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Documentary Recommendation for the Corona Period

The Blob – Slimy Superorganism is all about a fascinating single-celled creature

University & Society

A current ARTE documentary sheds light on the abilities of the Physarum polycephalum slime mold and provides insights into a world where intelligence functions without a brain.

“Humans are unique. That is the guiding principle of our society,” explains the biophysics professor Hans-Günther Döbereiner from the Institute for Biophysics at the University of Bremen. By means of research in the natural sciences, it is becoming clearer that “deliberated and methodical thinking” also exists in living beings from which one would not expect it. “The concept of intelligence is slowly being broken down.”

Slime Mold Research at the University of Bremen

Professor Döbereiner’s research is part of the The Blob – Slimy Superorganism documentary. The film shows the research on slime mold undertaken by scientists from Europe, Japan, and the USA. The film can be streamed via the ARTE media library.

The biophysicist emphasizes that we should understand intelligence as being the ability to solve complex problems. As an example, he names slime mold, on which he is carrying out research with his working group. “Slime mold is neither flora nor fauna. Around two billion years ago, slime mold moved away from the joint predecessors of the fungi, plant, and animal kingdoms.” From a human perspective, slime mold is, as a single-celled organism, primitive. “However, that one cell is a highly complex system.”

“Ideal for Researching Cognitive Abilities”

According to Professor Döbereiner, slime mold is the ideal object for researching simple cognitive ability. “Slime mold pulsates and create extensive networks of arteries. We want to understand how and when these networks change.” Experiment on the biological physics of cell movements shows that slime mold can utilize memories. “Its natural habitat is dark and damp, it does not like light. My colleagues shone light for a short period onto the slime mold every hour for three hours. Each time, the slime mold stopped moving. After the fourth hour, the mold was not exposed to light but decided to stop moving anyway – thus, the mold remembered the light.” Physarum can also find the shortest path in a maze and can create transport networks that are shockingly similar to real trainlines. “If two slime molds merge, one can teach the other what it has learnt so that the entire slime mold structure can apply the new information.”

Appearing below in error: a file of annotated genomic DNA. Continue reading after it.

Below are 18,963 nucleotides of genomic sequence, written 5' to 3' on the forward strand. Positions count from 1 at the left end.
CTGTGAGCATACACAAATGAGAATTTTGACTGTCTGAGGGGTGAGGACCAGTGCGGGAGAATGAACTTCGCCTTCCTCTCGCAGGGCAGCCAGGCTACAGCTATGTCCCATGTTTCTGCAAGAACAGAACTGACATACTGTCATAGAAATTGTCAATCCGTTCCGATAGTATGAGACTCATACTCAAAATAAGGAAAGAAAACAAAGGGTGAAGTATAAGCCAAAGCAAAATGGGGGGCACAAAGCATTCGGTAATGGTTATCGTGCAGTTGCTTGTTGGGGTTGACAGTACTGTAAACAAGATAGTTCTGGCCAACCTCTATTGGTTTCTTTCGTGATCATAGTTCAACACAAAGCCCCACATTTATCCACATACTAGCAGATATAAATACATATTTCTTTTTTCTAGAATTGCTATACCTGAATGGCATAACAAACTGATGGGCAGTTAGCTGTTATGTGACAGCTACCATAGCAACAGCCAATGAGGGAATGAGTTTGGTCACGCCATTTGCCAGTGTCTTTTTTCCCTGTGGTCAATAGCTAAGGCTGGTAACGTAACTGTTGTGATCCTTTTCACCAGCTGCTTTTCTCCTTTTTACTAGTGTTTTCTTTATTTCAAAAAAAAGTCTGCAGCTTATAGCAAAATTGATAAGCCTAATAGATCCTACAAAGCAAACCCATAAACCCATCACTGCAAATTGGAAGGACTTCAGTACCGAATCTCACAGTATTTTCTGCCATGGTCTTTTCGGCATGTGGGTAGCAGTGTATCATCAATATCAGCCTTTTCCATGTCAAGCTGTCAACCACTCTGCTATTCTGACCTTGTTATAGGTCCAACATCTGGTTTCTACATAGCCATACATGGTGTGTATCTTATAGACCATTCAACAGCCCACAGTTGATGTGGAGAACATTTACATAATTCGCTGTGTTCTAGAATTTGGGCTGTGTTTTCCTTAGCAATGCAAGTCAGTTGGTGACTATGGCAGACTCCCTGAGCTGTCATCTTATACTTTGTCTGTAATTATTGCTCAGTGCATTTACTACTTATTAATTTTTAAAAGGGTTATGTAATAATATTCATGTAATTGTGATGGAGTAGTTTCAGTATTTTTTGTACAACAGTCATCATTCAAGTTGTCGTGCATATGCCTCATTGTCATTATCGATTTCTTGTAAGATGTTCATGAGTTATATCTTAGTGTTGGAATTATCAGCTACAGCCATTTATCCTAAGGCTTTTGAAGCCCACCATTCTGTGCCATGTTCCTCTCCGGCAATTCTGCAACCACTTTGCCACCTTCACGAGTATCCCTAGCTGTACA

“Naturally, we think of the cognitive abilities of humans when we hear the term ‘learn’,” says Professor Döbereiner. Memories from the nervous system are usually saved in the brain. This cannot obviously be done by Physarum, as it has neither a brain nor a nervous system. However, if we understand “learn” to mean remembering something in order to derive a behavioral change in the future, then slime mold can learn, states the biophysicist. Nether the size of a brain nor the number of nerve cells say anything about the intelligence of a living being.

Nomination for the Best European Science Film 2019 / 2020

In the summer of 2019, the documentary celebrated its world premiere at the Silbersalz Festival and was subsequently shown at Pariscience – International Science Film Festival 2019. The documentary is one of six nominations for the Best European Scientific Film 2019 / 2020, which will be announced on May 31 at the Krakow Film Festival.

Christina Oettmeier, a postdoctoral researcher in Professor Döbereiner’s working group, also spoke with the well-known science youtuber Dr. Whatson about slime mold. The video has received nearly 130,000 clicks since November.


The film can be streamed via the ARTE media library.

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